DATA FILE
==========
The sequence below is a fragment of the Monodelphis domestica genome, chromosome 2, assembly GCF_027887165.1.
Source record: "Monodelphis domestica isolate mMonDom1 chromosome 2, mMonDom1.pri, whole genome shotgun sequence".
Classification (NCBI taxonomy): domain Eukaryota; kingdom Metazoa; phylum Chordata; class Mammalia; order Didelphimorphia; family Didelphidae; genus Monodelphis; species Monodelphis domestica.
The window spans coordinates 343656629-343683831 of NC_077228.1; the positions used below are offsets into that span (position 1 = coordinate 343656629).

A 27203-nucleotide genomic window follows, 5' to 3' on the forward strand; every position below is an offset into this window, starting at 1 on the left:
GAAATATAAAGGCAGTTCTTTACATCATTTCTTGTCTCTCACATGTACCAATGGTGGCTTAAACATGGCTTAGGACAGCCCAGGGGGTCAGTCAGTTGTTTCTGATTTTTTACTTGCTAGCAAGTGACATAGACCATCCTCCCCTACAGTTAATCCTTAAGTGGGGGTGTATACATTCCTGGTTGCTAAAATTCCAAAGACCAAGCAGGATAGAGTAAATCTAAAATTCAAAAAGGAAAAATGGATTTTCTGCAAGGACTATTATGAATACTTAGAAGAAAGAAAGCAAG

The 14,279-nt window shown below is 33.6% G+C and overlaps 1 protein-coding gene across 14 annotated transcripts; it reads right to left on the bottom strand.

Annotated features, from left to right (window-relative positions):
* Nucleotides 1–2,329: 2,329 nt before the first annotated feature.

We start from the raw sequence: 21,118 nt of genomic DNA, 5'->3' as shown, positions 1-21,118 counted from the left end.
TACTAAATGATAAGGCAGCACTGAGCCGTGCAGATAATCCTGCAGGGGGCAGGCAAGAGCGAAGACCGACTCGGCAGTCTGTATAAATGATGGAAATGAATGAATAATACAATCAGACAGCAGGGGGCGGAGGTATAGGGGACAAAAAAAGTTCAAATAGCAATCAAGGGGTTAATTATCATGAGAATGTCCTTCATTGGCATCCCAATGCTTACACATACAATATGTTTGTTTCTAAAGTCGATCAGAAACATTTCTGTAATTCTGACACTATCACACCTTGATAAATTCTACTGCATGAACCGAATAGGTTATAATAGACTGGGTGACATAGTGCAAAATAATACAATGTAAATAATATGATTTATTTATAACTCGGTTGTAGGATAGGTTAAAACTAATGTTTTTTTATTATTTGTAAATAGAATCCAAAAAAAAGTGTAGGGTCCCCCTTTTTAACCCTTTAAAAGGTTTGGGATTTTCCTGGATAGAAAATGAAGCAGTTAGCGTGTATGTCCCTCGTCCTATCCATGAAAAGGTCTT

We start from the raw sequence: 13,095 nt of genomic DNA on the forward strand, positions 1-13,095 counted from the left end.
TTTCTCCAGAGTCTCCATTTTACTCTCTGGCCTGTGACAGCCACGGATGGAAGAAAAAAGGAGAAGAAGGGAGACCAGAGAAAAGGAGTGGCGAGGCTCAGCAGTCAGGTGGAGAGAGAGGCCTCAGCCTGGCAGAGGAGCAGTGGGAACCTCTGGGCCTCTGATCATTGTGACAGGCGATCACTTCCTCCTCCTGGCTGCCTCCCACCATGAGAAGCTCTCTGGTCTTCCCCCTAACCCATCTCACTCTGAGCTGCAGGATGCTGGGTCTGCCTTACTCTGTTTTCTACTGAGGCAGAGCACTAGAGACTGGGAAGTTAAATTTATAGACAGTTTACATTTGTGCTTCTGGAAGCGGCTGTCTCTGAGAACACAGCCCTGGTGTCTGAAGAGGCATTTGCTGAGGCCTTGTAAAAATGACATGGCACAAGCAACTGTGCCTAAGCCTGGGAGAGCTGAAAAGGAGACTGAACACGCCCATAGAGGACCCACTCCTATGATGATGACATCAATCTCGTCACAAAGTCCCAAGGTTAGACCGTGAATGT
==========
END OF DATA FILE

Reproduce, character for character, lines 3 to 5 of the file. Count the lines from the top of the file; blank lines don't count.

Classification (NCBI taxonomy): domain Eukaryota; kingdom Metazoa; phylum Chordata; class Mammalia; order Didelphimorphia; family Didelphidae; genus Monodelphis; species Monodelphis domestica.
The window spans coordinates 343656629-343683831 of NC_077228.1; the positions used below are offsets into that span (position 1 = coordinate 343656629).

A 27203-nucleotide genomic window follows, 5' to 3' on the forward strand; every position below is an offset into this window, starting at 1 on the left: